The details are scant, but Tesla (NASDAQ: TSLA ) CEO Elon Musk has not kept everything a secret. And now Tesla's automobile designer, Franz von Holzhausen has revealed some new elements to Tesla's plan for its more affordable all-electric vehicle. Most importantly, he suggests that it won't be too long before the world gets to see Tesla's highly anticipated vehicle built for the masses.
The time frame
The typical time frame Tesla mentions when it talks about the launch of its affordable all-electric car, often referred to as its "gen-III" vehicle, ranges between 2016 and 2017. In a Sept. 14 corporate presentation, Tesla put it in virtual ink in one of the company slides: the third-generation platform, producing in higher volume at a lower price, was portrayed on the company's "Unit Growth Roadmap" timetable under the 2016 to 2017 time frame.
Franz comments seem to confirm this time frame. In his interview with AutoBild, Franz said that Tesla will "probably" remove the wraps from its more affordable car at the 2015 Detroit auto show. The early unveil shouldn't be a surprise. Even though Tesla didn't start shipping the Model S until the first quarter of 2013, it showed off an early Model S body in 2011 and a production-ready version in early 2012. That said, Franz comment suggests that Tesla is on schedule with its timetable for the vehicle.
Franz revealed a few other details. Confirming rumors, he told AutoBild that the car will be referred to as the Model E. Furthermore, Musk has previously said the Model E would be smaller than the Model S; but apparently it won't be much smaller. According to Franz, it's going to be about the same size.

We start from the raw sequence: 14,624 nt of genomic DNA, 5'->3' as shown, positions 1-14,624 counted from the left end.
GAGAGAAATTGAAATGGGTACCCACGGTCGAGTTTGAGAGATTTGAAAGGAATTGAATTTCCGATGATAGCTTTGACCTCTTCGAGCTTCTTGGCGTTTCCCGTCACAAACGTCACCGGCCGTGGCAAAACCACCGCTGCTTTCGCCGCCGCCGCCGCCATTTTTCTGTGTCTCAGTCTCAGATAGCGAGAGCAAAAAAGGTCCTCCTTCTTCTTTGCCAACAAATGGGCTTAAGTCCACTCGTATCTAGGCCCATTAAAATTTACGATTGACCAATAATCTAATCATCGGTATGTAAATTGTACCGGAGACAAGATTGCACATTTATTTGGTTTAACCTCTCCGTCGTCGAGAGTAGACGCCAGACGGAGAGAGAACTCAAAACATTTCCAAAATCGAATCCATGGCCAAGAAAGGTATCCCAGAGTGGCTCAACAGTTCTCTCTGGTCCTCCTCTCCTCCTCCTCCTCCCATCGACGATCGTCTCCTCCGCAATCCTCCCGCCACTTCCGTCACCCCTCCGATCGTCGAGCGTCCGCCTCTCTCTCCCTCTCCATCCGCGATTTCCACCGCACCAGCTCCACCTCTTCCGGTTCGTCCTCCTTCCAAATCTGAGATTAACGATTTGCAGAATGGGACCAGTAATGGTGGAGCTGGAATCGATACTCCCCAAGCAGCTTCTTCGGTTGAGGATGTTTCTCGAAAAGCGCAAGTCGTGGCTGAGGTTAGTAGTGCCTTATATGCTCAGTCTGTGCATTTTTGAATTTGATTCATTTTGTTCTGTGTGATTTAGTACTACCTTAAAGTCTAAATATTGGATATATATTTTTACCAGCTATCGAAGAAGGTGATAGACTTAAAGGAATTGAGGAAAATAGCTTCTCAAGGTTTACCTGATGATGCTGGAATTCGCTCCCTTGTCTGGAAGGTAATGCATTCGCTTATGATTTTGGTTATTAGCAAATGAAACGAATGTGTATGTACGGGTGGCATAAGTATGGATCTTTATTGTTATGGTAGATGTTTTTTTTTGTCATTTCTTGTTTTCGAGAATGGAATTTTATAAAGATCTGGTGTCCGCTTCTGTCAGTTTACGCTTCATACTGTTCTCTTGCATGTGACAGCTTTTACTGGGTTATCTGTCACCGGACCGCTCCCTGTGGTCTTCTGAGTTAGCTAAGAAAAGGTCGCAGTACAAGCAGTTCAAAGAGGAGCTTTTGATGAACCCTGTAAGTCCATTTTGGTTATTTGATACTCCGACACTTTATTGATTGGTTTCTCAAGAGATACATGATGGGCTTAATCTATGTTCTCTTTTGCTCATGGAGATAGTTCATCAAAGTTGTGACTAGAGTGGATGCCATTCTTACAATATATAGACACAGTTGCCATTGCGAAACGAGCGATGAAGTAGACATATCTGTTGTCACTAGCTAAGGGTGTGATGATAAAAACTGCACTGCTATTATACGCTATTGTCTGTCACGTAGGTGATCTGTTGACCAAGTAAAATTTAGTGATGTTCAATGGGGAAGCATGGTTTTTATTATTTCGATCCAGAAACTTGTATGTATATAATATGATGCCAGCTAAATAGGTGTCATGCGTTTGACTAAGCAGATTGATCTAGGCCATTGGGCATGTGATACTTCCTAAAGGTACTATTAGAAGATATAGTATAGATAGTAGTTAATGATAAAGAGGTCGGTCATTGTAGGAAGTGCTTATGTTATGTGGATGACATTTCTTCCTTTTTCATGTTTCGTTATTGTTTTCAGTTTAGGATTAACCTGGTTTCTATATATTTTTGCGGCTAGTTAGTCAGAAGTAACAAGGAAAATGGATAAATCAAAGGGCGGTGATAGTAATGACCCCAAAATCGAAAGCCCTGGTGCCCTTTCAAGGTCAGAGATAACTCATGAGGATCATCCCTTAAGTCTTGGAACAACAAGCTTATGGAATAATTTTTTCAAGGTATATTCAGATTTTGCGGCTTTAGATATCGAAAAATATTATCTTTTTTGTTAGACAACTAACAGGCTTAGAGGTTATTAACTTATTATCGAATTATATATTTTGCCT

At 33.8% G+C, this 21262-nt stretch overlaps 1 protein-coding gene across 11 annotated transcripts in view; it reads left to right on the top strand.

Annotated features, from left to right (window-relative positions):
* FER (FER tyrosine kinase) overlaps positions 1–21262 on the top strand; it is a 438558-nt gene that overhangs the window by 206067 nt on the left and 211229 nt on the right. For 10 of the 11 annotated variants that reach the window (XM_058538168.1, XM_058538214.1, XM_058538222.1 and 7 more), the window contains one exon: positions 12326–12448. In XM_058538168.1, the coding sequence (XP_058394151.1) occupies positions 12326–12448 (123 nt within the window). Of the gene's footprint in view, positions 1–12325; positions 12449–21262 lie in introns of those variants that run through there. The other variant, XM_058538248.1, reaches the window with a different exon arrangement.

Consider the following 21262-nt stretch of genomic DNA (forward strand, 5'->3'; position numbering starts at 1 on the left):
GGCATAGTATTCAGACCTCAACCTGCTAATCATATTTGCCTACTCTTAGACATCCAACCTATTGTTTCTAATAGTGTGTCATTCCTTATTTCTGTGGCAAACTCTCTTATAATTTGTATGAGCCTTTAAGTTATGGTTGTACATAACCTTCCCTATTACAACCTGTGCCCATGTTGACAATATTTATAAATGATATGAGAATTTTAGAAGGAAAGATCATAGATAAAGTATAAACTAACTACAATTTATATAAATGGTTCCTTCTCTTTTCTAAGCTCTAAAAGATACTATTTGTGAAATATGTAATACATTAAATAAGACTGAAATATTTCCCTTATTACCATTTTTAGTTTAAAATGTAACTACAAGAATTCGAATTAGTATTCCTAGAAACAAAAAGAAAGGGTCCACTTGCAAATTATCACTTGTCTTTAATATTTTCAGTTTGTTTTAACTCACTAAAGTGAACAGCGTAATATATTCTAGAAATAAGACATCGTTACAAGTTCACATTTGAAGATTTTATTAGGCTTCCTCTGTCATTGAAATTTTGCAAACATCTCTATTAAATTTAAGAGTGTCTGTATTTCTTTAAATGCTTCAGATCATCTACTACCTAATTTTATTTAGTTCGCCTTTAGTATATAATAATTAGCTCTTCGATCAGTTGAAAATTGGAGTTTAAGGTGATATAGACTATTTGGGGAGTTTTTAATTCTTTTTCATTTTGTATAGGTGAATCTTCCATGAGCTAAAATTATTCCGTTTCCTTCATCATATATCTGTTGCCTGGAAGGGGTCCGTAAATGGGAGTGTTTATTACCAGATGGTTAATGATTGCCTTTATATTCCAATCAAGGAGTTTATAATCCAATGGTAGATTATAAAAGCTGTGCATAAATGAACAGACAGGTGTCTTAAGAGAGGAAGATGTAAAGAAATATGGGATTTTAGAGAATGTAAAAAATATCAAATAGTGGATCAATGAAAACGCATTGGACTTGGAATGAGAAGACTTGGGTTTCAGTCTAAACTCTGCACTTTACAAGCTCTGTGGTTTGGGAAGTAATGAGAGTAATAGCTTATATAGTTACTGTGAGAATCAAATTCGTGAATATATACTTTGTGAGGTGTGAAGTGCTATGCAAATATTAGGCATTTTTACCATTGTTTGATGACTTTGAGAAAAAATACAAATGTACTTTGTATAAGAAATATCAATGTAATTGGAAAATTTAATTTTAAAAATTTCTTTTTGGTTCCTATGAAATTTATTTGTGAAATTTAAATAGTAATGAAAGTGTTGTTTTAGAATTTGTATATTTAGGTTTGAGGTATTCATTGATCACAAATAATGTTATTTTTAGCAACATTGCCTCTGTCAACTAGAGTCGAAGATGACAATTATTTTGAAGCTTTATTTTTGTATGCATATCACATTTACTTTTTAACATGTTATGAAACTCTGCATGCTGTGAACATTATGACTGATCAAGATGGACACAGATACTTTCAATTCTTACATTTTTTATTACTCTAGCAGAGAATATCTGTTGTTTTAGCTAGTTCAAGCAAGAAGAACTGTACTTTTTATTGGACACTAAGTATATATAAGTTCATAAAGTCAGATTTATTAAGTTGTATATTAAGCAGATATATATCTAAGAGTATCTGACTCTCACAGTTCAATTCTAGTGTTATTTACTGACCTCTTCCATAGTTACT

The other details of the car Musk and company have mentioned in the past include pricing at about $30,000-$35,000 and an all-electric range at more than 200 miles. Most importantly, and why the project is followed so closely, Musk has said that when the company ships its lower-cost vehicle it wants to be producing a couple hundred thousand cars per year -- far higher than Tesla's current rate of just over 20,000 vehicles per year.
Can the Model E live up to expectations?
Up until this point, Tesla has been supply limited. In fact, Tesla has demand that exceeds supply enough that the company hasn't spent a dime on advertising for the Model S, according to Tesla's third-quarter letter to shareholders. So the company's forecast to reach a level of annualized sales for the Model S in 2014 that could exceed 40,000 definitely seems achievable -- especially as the company expands internationally. But imagining a rate of hundreds of thousands per year by 2016 is another story.
Will Tesla's Model E live up to the hype? If history is any indication of what's to come for Tesla, the company may deliver on its promise. At the close of this year, Tesla is on pace to live up to an early 2011 prediction by CEO Elon Musk to sell 20,000 vehicles during the first 12 months of Model S deliveries. At the time, that sounded crazy. But today Tesla is on pace to surpass that goal.
As the details on the Model E began to surface and the time for its launch draws closer, Tesla's bullish predictions for the vehicle are more believable than ever. Unfortunately, however, the likely success of the Model E is already mostly priced into the stock. But as a Tesla shareholder myself, the massive opportunity is a comforting thought; for a Foolish investor who plans to hold shares over the long haul, the Model E is a representation of Tesla as an enduring, major player in the auto market -- a reason to hold for the long haul.
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